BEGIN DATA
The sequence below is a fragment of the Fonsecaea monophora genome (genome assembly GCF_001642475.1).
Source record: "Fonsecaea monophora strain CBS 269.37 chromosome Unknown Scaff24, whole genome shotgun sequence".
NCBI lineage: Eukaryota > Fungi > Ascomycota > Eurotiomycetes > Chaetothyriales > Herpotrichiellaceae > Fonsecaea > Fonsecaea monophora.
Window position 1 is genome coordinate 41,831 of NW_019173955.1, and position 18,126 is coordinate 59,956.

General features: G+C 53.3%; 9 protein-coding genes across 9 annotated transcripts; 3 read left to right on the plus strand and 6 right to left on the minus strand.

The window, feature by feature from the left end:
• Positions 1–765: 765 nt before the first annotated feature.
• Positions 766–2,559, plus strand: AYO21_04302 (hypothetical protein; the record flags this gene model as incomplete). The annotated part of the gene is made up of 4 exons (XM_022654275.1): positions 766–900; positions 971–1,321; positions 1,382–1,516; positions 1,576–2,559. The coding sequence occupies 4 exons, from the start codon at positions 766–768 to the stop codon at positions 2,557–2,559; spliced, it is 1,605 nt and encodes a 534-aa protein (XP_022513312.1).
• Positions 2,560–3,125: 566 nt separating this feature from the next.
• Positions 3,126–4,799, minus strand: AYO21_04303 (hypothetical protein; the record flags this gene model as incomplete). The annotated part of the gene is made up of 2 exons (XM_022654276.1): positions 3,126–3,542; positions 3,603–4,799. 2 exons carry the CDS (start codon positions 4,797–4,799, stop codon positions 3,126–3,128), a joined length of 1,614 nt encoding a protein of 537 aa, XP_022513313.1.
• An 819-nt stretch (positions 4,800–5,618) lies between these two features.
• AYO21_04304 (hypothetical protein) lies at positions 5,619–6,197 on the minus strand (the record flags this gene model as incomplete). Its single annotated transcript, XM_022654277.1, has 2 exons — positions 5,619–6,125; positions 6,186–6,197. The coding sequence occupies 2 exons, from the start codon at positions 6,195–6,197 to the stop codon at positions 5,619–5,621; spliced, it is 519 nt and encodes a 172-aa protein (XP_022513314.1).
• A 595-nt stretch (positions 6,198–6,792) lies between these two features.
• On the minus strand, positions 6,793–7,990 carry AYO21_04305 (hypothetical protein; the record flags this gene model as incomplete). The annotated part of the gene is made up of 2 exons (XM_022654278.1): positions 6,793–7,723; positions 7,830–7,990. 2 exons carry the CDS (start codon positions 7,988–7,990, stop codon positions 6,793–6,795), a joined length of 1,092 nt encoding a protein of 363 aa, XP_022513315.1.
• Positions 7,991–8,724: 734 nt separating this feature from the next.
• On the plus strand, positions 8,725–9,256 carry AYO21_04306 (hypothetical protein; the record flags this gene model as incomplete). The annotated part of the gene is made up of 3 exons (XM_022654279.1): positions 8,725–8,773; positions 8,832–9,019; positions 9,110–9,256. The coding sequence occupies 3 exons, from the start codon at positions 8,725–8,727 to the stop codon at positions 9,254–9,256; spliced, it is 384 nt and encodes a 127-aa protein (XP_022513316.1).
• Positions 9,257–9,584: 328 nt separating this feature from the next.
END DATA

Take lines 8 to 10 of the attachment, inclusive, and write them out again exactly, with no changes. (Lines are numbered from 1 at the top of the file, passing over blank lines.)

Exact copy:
• Positions 766–2,559, plus strand: AYO21_04302 (hypothetical protein; the record flags this gene model as incomplete). The annotated part of the gene is made up of 4 exons (XM_022654275.1): positions 766–900; positions 971–1,321; positions 1,382–1,516; positions 1,576–2,559. The coding sequence occupies 4 exons, from the start codon at positions 766–768 to the stop codon at positions 2,557–2,559; spliced, it is 1,605 nt and encodes a 534-aa protein (XP_022513312.1).
• Positions 2,560–3,125: 566 nt separating this feature from the next.
• Positions 3,126–4,799, minus strand: AYO21_04303 (hypothetical protein; the record flags this gene model as incomplete). The annotated part of the gene is made up of 2 exons (XM_022654276.1): positions 3,126–3,542; positions 3,603–4,799. 2 exons carry the CDS (start codon positions 4,797–4,799, stop codon positions 3,126–3,128), a joined length of 1,614 nt encoding a protein of 537 aa, XP_022513313.1.